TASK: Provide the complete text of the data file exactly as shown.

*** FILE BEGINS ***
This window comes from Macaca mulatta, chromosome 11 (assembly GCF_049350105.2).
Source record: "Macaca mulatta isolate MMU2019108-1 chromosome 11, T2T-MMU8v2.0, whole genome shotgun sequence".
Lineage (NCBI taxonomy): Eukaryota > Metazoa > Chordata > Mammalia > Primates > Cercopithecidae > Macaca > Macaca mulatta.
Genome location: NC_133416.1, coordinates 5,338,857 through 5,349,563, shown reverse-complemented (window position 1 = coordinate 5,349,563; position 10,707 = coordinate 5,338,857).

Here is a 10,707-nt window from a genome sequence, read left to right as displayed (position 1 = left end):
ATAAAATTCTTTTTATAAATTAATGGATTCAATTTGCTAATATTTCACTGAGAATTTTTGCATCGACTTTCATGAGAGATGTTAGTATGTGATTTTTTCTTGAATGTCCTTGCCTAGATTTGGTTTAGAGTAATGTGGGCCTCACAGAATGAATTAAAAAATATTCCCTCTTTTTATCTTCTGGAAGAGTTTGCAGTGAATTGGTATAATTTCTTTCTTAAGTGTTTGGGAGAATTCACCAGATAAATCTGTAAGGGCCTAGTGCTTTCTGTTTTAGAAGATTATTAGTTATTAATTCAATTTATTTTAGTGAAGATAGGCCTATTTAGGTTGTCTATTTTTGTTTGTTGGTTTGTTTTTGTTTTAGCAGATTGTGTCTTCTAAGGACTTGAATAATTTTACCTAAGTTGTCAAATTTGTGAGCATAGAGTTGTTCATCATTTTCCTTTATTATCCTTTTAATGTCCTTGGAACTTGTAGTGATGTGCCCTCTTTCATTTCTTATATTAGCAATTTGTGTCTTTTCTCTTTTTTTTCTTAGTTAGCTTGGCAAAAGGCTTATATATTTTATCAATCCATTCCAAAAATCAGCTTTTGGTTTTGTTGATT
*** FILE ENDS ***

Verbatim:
This window comes from Macaca mulatta, chromosome 11 (assembly GCF_049350105.2).
Source record: "Macaca mulatta isolate MMU2019108-1 chromosome 11, T2T-MMU8v2.0, whole genome shotgun sequence".
Lineage (NCBI taxonomy): Eukaryota > Metazoa > Chordata > Mammalia > Primates > Cercopithecidae > Macaca > Macaca mulatta.
Genome location: NC_133416.1, coordinates 5,338,857 through 5,349,563, shown reverse-complemented (window position 1 = coordinate 5,349,563; position 10,707 = coordinate 5,338,857).

Here is a 10,707-nt window from a genome sequence, read left to right as displayed (position 1 = left end):
ATAAAATTCTTTTTATAAATTAATGGATTCAATTTGCTAATATTTCACTGAGAATTTTTGCATCGACTTTCATGAGAGATGTTAGTATGTGATTTTTTCTTGAATGTCCTTGCCTAGATTTGGTTTAGAGTAATGTGGGCCTCACAGAATGAATTAAAAAATATTCCCTCTTTTTATCTTCTGGAAGAGTTTGCAGTGAATTGGTATAATTTCTTTCTTAAGTGTTTGGGAGAATTCACCAGATAAATCTGTAAGGGCCTAGTGCTTTCTGTTTTAGAAGATTATTAGTTATTAATTCAATTTATTTTAGTGAAGATAGGCCTATTTAGGTTGTCTATTTTTGTTTGTTGGTTTGTTTTTGTTTTAGCAGATTGTGTCTTCTAAGGACTTGAATAATTTTACCTAAGTTGTCAAATTTGTGAGCATAGAGTTGTTCATCATTTTCCTTTATTATCCTTTTAATGTCCTTGGAACTTGTAGTGATGTGCCCTCTTTCATTTCTTATATTAGCAATTTGTGTCTTTTCTCTTTTTTTTCTTAGTTAGCTTGGCAAAAGGCTTATATATTTTATCAATCCATTCCAAAAATCAGCTTTTGGTTTTGTTGATT